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United States v. Ordner

decided: April 18, 1977.


Appeal from judgment entered in the United States District Court for the Southern District of New York, Ward, Judge, following a jury verdict of conviction for the unlawful possession and transfer of firearms. Affirmed.

Moore, Oakes and Timbers, Circuit Judges. Oakes, Circuit Judge

Author: Moore

MOORE, Circuit Judge:

Appellant William M. Ordner, Jr., is a licensed commercial blaster and firearms manufacturer. On March 2, 1976, he was charged in a six-count indictment with various violations of the Gun Control Act of 1968.*fn1 At his trial before Honorable Robert J. Ward, United States District Judge for the Southern District of New York and a jury, Ordner presented a defense based on entrapment and duress. The jury convicted him on Counts One through Three and acquitted him on Counts Five and Six.*fn2 The counts of the indictment on which Ordner was convicted are, in substance "ONE", unlawful possession "wilfully and knowingly" of a firearm, namely, a.25 caliber "Pen Gun" not bearing a required serial number; "TWO" unlawful transfer of said "Pen Gun"; and "THREE" unlawful possession of 502.25 caliber "Pen Guns" (26 U.S.C. §§ 5842, 5845(a), (e) and (j), 5861(e) and (i) and 5871). Judge Ward sentenced Ordner to ten-year terms on each of the three counts, the sentences to run concurrently, subject to modification after a 90-day study to be conducted pursuant to 18 U.S.C. § 4205(c) and (d) (June, 1976 Pamph.).

Ordner appeals on the grounds, inter alia, that the facts make out a case of entrapment as a matter of law, that it was not illegal to "aid and abet" the non-criminal possession of firearms by Government agents, and that the jury verdict was inconsistent. We find these and appellant's other arguments to be without merit and hence we affirm his conviction.


Ordner met John Romano at a gun show in Connecticut in August, 1975. Ordner had not seen Romano for some time and informed him that he was now a commercial blaster. Romano told Ordner that he knew of a contractor who might have blasting work for him.

Unbeknownst to Ordner, Romano was at this time a Government informer. He had been arrested by Special Agent Joseph Kelly of the Bureau of Alcohol, Tobacco and Firearms on gun violation charges and had agreed to provide the Bureau with information in the hope that this might ameliorate any sentence he might subsequently receive. Romano told Kelly about his meeting with Ordner, and Kelly then asked Romano to bring Ordner to the home of Anthony Stagnito, a/k/a A. Michael Stagg. Stagg was a paid informant who resided in an expensive home in Armonk, New York.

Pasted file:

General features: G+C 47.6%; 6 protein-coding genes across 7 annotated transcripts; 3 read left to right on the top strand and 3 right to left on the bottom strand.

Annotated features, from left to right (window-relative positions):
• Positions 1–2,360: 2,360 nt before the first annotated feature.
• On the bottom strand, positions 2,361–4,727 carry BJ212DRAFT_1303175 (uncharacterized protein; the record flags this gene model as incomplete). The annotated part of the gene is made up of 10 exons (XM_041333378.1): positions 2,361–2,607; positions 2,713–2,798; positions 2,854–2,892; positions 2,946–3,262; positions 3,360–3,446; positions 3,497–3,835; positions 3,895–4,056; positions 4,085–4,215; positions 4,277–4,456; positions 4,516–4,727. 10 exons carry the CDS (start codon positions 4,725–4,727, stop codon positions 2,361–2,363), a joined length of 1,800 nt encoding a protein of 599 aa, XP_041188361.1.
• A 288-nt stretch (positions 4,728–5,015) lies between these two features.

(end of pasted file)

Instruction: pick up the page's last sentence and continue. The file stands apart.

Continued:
Romano contacted Ordner and made arrangements for him to meet the "contractor" whom Romano had mentioned at their earlier meeting. On August 25, 1975, Romano drove Ordner from Connecticut to New York. He stopped the car at a phone booth and made a phone call. A Cadillac with a driver named "Billy" (actually Police Officer William Adams) arrived and the men proceeded in that car, by a circuitous route, to Stagg's home.

Ordner and Romano entered the house and were met by Stagg, Kelly, and another Special Agent, who were introduced respectively as "Mr. S", "Joe Keen", and "Mr. S's bookkeeper". When Ordner asked about the blasting work, "Mr. S." responded that he did not need a blaster. The facts are in dispute at this point. Agent Kelly testified that "Mr. S" told Ordner that the "family" was looking for weapons to sell and that Ordner replied that he had dealt in weapons but would have to re-establish his contacts. Ordner testified that "Mr. S" merely declared his intention to "make good business" with him.

Shortly thereafter, Romano died of a liver ailment. On September 23, 1975, Ordner met Stagg, Kelly, and Adams after the wake, and was offered Romano's place in the "family". Kelly and Ordner both testified to several meetings which took place over the next month, but their versions differed. Briefly, Kelly testified that Ordner said he could supply the "family" with a large number of pen guns, that he supplied them with a blueprint and a sample,*fn3 that he showed them how to operate the guns, that he helped locate a supplier of one of the component parts, that he supplied the other part himself, and that he helped assemble 502 pen guns from the two component parts.*fn4 Kelly testified further that Ordner offered on more than one occasion to supply the "family" with other types of guns; the Government introduced a tape recording of one such conversation between Ordner and Kelly.*fn5

Ordner's version of these meetings was that he initially refused to supply the guns in quantity but when pressed, volunteered the names of possible suppliers. He never "offered" to supply other types of guns, although again, when pressed, gave information on and demonstrated other types of guns. Ordner testified that he was "pressed" in indirect, as well as direct, ways. "Mr. S" questioned him about his family and cautioned him not to go to the authorities. Romano's death added to the aura of fear surrounding the "family". Ordner's daughter told him that unknown men had tried to get her into their car. Two of Ordner's friends testified to conversations they had with Ordner during this period, in which he expressed his fear and in which he said that he thought he had been approached by the mob. Finally, Ordner testified that on September 25, 1975, he tried to call the United States Attorney but was unable to get through and did not leave a message.


Were it not for statements by Government counsel and its chief witness, Special Agent Joseph F. Kelly, Bureau of Alcohol, Tobacco and Firearms, this case might be placed in the usual jury verdict category. However, the extraordinary and quite bizarre factual background has caused the reviewing court to examine the record with ...

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